Taylor Swift’s Rio tour marred by deaths, muggings and a dangerous heat wave

By Diane Jeantet, The Associated Press

RIO DE JANEIRO (AP) — The deaths of two people, muggings and a dangerous heat wave left legions of Taylor Swift’s Brazilian fans angry and disappointed in the three-day Rio de Janeiro leg of the pop superstar’s Eras Tour, which concludes Monday night.

Gabriel Mongenot Santana Milhomem Santos, 25, a fan who had traveled from the country’s center-west region to see Swift, was stabbed to death on a Copacabana beach about 3 a.m. Monday, Rio’s police said in a statement.

It was the second death of a Swift fan in four days. On Friday, 23-year-old Ana Clara Benevides Machado fell ill during the singer’s first show in the city, and died later that evening at a hospital.

Fans also reported fainting from extreme heat, being mugged or getting caught up in a police raid.

Rio’s Municipal Health Department said Benevides, who, according to a friend, passed out during Swift’s second song, “Cruel Summer,” experienced cardiorespiratory arrest, but the exact cause of her death is not yet known. Rio’s Forensic Medical Institute examined the body Saturday and said additional laboratory tests had to be conducted, the online news site G1 reported.

In a statement posted on Instagram, Swift said Benevides’ death left her with a “shattered heart.”

Before the show Friday, fans lined up for hours outside the Nilton Santos Olympic Stadium where temperatures soared to 41 degrees Celsius (105 Fahrenheit), with a heat index of nearly 59 C (138 F). Inside the stadium, concertgoers complained of unbearable heat and some said they had difficulty getting access to water.

“I didn’t imagine that my dream could turn into a nightmare,” said fan Kléssia Menezes, who told R7 TV that she had gotten stuck with hundreds of other people on one of the ramps to a VIP area Saturday as security officers blocked the entrance.

Once security let them through, she said, people started running and she fell on a hot metallic floor that burned her leg and back.

“They took me to the doctor … and I saw that I wasn’t the only person to have fallen in this chaos,” she said. “Many people fell and burned themselves.”

Ultimately, that night’s show was postponed, after tens of thousands of fans had spent hours lining up in the heat. Swift announced on Instagram that it was necessary “due to the extreme temperatures in Rio.”

A fan who identified herself as Julia Alvarenga said she was upset that Swift didn’t decide to cancel earlier.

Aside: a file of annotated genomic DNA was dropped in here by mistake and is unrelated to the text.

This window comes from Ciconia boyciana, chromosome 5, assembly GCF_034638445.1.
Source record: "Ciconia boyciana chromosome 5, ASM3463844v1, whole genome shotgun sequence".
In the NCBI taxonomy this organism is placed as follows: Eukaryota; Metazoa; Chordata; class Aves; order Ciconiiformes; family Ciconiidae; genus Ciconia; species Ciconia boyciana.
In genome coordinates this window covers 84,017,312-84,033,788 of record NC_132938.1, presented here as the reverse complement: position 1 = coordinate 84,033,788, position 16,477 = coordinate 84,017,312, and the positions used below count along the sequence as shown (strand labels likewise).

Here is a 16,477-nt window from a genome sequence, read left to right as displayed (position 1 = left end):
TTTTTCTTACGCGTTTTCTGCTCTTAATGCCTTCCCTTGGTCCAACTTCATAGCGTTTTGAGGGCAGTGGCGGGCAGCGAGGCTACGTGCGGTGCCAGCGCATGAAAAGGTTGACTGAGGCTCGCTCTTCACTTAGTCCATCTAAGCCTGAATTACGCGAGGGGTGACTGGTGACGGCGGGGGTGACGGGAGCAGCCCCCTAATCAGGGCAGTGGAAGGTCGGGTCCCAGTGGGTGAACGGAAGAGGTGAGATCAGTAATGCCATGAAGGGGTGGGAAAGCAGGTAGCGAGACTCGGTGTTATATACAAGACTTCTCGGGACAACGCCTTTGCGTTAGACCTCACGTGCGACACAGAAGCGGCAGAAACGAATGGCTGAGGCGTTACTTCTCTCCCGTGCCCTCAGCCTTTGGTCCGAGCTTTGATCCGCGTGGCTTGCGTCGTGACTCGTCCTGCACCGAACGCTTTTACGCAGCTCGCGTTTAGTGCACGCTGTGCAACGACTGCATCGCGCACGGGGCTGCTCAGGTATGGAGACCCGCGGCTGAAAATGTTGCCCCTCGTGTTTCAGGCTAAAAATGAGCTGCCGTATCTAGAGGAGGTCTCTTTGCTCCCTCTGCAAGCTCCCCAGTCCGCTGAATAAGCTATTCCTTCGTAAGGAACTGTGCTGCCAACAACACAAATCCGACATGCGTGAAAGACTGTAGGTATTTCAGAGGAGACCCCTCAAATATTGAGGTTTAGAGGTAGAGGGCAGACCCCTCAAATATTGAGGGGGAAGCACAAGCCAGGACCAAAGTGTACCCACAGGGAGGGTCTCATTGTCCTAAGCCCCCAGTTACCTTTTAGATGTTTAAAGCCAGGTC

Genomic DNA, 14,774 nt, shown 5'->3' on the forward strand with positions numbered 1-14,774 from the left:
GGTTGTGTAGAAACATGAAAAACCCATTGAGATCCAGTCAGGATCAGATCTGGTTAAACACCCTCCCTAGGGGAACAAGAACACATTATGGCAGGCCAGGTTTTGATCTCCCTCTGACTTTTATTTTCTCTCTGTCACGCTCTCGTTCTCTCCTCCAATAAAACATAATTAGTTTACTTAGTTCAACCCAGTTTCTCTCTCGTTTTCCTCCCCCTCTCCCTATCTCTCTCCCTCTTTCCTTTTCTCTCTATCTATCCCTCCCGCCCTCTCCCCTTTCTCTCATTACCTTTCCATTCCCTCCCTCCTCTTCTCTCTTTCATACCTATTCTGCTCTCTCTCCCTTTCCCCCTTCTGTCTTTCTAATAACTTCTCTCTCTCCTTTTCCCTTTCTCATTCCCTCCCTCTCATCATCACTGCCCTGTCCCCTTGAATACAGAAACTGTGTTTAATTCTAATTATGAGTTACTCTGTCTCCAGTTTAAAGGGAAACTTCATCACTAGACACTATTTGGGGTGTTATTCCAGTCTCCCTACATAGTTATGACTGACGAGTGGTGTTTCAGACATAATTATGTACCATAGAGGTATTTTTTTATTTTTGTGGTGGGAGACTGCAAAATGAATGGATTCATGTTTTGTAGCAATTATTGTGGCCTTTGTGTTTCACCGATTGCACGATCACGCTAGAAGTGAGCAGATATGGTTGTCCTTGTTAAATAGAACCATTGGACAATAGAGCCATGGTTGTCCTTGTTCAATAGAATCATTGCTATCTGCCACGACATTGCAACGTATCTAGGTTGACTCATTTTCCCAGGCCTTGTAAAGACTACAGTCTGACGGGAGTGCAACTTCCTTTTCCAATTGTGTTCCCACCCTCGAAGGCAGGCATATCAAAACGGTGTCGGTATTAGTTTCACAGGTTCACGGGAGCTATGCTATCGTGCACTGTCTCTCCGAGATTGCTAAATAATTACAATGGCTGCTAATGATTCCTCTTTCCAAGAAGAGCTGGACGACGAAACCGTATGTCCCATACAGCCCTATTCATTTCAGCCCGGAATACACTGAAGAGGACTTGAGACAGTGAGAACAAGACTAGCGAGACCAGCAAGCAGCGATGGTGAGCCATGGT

“My friend, can you see how much I’m sweating, how all the pores in my body are dilated from the sweat?” Alvarenga asked, visibly angry, in a video posted on X, formerly known as Twitter. She then pointed to her waist, highlighting the extreme measures she had taken to attend a concert for which she knew she would stand in line for hours. “I’m wearing a diaper, a geriatric diaper,” she says, urging the artist to appear. “Come on stage, I want to see you!”

The postponement was followed by chaos outside the stadium. Under a light rain, a mass of concertgoers left the area, which is close to one of Rio’s working-class neighborhoods, known as favelas.

Videos shared on social media showed groups of pickpockets robbing fans of their belongings, scenes not so unusual to Rio residents, but far from the postcards many tourists have seen of the “cidade maravilhosa.”

Many took refuge inside a Burger King, ducking for cover under tables and behind the counter in the kitchen area. Heavily armed police raided the fast food restaurant’s basement as loud sirens blared and those stuck outside the restaurant shouted. Some of those who were able to escape in taxis were overcharged by the drivers.

Saturday’s show was postponed to Monday night, but many who had traveled from other regions of Brazil and outside the country had already made plans to leave earlier.

“We’re not going to be able to make it,” said Hely Olivares, a 41 year-old Venezuelan who had traveled from Panama. “A lot of people have wasted their journey.”

Diane Jeantet, The Associated Press





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